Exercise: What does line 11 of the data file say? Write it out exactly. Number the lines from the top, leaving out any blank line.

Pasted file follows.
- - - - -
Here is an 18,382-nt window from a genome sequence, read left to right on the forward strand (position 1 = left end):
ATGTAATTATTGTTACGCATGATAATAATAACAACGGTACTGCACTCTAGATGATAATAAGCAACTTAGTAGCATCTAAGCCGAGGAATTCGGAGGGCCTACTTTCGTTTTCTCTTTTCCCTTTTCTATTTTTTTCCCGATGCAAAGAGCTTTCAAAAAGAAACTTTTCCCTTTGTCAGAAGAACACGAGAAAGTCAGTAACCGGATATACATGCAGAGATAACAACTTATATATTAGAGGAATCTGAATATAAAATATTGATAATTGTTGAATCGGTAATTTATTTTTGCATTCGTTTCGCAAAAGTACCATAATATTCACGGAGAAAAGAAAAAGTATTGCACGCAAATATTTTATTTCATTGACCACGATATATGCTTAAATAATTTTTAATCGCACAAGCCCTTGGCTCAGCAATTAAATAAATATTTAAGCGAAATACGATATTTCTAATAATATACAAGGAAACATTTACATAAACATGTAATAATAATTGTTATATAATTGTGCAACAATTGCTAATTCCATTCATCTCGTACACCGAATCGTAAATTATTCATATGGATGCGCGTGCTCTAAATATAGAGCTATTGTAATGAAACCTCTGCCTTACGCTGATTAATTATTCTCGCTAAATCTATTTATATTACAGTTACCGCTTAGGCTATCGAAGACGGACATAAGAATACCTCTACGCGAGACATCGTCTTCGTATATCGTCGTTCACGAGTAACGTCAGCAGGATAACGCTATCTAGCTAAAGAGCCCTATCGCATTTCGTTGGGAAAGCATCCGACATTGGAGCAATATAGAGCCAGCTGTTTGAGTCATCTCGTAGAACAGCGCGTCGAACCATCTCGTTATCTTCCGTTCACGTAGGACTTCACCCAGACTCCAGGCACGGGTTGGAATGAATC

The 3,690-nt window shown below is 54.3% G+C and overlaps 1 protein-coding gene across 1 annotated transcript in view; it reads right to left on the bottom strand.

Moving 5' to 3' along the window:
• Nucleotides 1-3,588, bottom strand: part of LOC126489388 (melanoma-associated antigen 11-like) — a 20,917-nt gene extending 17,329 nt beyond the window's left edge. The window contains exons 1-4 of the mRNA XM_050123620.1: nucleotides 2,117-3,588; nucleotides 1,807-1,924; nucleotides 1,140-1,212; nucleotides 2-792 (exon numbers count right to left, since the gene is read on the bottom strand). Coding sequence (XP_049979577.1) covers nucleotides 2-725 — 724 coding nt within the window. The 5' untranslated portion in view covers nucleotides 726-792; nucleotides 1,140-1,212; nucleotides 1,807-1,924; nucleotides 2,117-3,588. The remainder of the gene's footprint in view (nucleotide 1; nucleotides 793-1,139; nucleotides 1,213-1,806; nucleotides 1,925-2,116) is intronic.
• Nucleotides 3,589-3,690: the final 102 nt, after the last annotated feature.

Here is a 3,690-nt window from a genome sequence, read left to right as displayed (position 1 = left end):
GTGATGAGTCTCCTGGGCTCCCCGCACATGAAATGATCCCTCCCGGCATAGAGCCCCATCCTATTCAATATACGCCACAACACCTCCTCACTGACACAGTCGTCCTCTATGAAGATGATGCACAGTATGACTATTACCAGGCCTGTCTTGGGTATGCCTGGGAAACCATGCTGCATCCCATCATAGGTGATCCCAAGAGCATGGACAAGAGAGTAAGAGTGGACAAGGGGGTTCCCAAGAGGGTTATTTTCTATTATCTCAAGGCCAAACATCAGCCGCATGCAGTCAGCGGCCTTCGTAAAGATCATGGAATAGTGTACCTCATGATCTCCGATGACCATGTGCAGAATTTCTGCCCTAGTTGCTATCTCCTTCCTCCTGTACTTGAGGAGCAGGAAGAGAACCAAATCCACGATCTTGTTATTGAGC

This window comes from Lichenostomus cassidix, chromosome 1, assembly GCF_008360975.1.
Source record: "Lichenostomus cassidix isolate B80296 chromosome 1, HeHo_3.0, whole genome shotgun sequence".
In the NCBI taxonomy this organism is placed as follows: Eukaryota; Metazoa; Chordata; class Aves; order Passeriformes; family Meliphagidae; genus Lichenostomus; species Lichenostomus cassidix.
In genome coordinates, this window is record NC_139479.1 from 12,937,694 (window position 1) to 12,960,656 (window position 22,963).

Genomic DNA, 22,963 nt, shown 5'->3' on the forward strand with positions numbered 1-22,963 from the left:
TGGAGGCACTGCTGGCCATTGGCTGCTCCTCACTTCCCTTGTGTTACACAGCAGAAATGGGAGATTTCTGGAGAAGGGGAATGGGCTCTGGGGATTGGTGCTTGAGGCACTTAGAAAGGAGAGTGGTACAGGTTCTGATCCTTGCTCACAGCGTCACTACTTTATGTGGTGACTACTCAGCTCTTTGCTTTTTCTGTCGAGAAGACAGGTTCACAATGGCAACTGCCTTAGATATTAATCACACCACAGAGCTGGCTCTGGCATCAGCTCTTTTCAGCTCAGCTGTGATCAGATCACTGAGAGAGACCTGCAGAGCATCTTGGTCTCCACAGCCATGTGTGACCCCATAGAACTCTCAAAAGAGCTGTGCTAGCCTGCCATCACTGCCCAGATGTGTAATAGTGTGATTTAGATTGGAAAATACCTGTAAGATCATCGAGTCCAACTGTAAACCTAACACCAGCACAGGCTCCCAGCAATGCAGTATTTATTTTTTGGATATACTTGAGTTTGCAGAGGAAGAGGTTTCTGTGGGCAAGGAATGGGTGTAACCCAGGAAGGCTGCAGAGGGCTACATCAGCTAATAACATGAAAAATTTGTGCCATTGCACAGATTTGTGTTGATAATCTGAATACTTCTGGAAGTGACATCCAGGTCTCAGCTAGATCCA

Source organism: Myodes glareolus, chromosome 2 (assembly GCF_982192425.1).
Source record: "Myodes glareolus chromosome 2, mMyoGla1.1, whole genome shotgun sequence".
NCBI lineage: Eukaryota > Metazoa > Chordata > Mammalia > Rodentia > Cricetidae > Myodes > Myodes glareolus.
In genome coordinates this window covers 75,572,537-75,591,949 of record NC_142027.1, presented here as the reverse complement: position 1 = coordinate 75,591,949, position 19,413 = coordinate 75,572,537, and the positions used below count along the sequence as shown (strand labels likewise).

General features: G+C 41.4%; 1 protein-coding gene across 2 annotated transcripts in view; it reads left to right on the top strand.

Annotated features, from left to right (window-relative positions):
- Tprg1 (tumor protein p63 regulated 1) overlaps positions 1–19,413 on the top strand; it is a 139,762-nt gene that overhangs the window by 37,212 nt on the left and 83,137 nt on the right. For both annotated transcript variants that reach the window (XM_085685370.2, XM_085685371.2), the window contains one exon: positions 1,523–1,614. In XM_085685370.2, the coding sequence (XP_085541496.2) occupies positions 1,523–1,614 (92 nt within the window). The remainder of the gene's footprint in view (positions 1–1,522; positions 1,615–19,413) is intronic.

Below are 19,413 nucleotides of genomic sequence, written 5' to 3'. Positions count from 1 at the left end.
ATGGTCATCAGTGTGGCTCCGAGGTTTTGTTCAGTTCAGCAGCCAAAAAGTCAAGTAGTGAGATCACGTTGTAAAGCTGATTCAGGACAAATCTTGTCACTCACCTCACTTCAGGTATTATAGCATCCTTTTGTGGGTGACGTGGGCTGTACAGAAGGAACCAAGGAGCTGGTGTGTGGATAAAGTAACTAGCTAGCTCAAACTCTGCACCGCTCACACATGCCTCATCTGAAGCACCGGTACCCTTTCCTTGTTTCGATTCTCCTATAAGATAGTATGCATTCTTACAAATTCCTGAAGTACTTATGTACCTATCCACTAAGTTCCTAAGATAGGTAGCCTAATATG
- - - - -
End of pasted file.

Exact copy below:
In the NCBI taxonomy this organism is placed as follows: Eukaryota; Metazoa; Chordata; class Aves; order Passeriformes; family Meliphagidae; genus Lichenostomus; species Lichenostomus cassidix.